A new experience is the spice of life, is it not?
Our last day in Porongurup, we hiked Bluff Knoll in the Stirling Range National park. The 6 kilometre return trail to the Bluff Knoll summit scales 1,097 metre high, the highest peak in the south of the state. Bluff Knoll is a must see and do in Western Australia particularly because the biodiversity and scenery is quite unique in the area.
Waking up at the early hour of 5.30 am, we fumbled our way into the car with our backpacks and a flask of piping hot black coffee. The weather had turned from sunny blue skies one day to dull grey and wet the next. We were leaving for Bridgetown in the afternoon and solidly determined for the challenge. All the while, hoping positively the weather would change in the park.
Driving along a sealed road through the park, the terrain is distinctly different to anything I have seen in the lower half of Western Australia, that is, not positioned along the coast. Peaks rise from a green dense forest and its a beautiful sight. Well worth the early morning wake up. We arrive at the entrance car park and its cold, the wind travels noisily down the slope hitting us at the car park, giving me instant shivers. I put on a second jumper and we set off, walking towards a colourful rainbow in full form.
The beginning of the trail is sheltered by trees and bushes, the light precipitation falls but does not reach us.
Soon enough, we reach steps leading us higher and higher towards the summit. The trail features all kinds of different steps and there is no uniformity to them either. Sections of the trail become a climb for my short legs. This is a wilderness hike but not an extreme one. The trail has been formed with whatever material is nearby with the exception of the wood planks to prevent the land sliding in wet weather.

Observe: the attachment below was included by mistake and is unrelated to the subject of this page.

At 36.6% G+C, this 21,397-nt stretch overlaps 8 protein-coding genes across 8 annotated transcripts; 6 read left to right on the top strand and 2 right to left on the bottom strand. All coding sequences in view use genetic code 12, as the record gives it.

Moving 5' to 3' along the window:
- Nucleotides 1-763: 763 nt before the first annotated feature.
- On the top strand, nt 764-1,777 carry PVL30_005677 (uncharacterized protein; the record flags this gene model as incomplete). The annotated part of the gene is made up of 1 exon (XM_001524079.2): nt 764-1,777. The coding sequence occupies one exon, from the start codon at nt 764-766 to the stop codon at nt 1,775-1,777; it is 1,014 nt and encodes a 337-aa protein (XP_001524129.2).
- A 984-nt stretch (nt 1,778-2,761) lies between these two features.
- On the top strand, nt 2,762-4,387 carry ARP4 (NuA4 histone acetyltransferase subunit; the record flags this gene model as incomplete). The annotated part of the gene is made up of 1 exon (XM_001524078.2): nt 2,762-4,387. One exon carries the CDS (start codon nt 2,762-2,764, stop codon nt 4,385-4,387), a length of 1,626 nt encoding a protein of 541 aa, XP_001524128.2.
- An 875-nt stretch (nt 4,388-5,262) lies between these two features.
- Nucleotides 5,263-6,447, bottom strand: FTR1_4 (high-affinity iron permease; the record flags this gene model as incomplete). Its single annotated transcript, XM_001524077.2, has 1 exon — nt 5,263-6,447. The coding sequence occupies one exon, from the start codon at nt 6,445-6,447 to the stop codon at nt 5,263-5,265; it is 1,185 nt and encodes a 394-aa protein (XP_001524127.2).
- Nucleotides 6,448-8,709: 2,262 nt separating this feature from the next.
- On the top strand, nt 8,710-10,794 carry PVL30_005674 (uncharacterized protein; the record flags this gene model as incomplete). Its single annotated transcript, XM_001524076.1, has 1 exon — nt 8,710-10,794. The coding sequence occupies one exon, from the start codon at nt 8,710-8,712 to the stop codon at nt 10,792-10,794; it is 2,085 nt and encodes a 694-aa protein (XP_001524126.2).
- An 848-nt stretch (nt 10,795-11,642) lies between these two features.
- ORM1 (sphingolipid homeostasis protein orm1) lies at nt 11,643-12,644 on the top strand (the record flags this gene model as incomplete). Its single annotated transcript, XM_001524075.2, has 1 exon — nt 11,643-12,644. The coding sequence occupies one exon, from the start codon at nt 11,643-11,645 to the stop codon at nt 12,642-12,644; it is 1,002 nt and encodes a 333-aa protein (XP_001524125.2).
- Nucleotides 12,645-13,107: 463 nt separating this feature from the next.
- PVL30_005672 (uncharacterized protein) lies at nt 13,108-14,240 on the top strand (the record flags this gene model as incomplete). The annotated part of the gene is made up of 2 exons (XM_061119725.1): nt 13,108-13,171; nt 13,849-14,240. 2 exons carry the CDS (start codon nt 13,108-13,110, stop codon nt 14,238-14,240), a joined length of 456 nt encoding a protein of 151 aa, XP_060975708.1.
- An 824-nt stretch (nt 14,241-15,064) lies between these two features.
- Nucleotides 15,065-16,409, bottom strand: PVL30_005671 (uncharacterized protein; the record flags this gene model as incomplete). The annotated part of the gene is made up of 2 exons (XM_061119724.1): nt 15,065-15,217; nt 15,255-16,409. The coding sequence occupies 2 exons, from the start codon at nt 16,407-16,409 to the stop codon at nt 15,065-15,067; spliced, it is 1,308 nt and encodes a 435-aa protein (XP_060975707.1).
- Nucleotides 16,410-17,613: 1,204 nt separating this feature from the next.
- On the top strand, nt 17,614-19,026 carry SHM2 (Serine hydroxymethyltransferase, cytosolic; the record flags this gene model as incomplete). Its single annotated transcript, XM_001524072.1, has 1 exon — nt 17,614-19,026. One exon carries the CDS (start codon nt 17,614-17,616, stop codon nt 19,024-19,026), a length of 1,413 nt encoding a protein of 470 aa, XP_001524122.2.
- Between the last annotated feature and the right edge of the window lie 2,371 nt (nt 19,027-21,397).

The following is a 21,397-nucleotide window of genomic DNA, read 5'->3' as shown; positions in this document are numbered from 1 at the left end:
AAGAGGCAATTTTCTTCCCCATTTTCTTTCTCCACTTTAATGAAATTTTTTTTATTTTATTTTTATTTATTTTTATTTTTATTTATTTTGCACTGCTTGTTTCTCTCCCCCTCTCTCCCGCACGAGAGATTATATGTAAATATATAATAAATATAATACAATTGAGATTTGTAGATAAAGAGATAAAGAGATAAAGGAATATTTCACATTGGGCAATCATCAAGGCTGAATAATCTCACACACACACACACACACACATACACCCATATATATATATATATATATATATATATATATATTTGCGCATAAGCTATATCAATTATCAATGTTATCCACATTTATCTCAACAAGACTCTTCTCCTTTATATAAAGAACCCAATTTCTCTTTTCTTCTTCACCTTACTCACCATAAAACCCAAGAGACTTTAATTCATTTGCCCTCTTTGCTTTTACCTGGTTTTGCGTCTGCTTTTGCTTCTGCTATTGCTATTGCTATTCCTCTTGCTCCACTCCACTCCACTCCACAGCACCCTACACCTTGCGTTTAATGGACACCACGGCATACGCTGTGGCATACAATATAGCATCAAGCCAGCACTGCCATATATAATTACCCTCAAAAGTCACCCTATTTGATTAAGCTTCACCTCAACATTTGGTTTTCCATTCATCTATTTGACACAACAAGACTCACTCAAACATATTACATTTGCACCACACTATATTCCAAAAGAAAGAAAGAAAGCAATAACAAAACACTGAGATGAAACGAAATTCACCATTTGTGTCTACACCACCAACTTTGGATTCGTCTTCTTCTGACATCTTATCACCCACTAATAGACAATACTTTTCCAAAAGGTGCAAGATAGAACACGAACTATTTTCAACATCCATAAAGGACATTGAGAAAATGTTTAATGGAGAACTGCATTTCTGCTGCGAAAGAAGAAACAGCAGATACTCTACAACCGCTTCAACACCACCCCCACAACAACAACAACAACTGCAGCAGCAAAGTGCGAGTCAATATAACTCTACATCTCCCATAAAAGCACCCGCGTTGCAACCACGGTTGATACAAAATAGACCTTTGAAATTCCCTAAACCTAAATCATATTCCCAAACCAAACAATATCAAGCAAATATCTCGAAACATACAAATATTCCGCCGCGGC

The thick cloud cover conceals the panoramic view that hikers are treated too as they ascend up the mountain. The photo below of myself, illustrates a blue white background and on a clear day the 600 metre drop to the landscape would be visible. Before travelling to Bluff Knoll, I did a little reading on the experiences of other hikers. There were mixed opinions on the level of complexity of the trail. I would say, it is challenging if you do not generally hike or participate in uphill exercise. Navigating along uneven ground does consume a little more energy than a run around the local park. We both have a good fitness level, however, having not completed any of the latter for a couple of months now, I was definitely puffing up the steeper incline and my muscles aching.
Hikes descending down, pass us absolutely drenched and windswept. We are dressed pretty warm but are not carrying any waterproof jackets. We have worked up a sweat at this point and the cold weather was appreciated.
Derek’s watch tells us how many metres we are climbing, it instantly answers the question “are we there yet?” At an impressive 900 metres above sea level it’s surprising to see the diversity of the landscape, wildflowers bend strongly with the wind. I can only imagine what spring would bring to Bluff Knoll.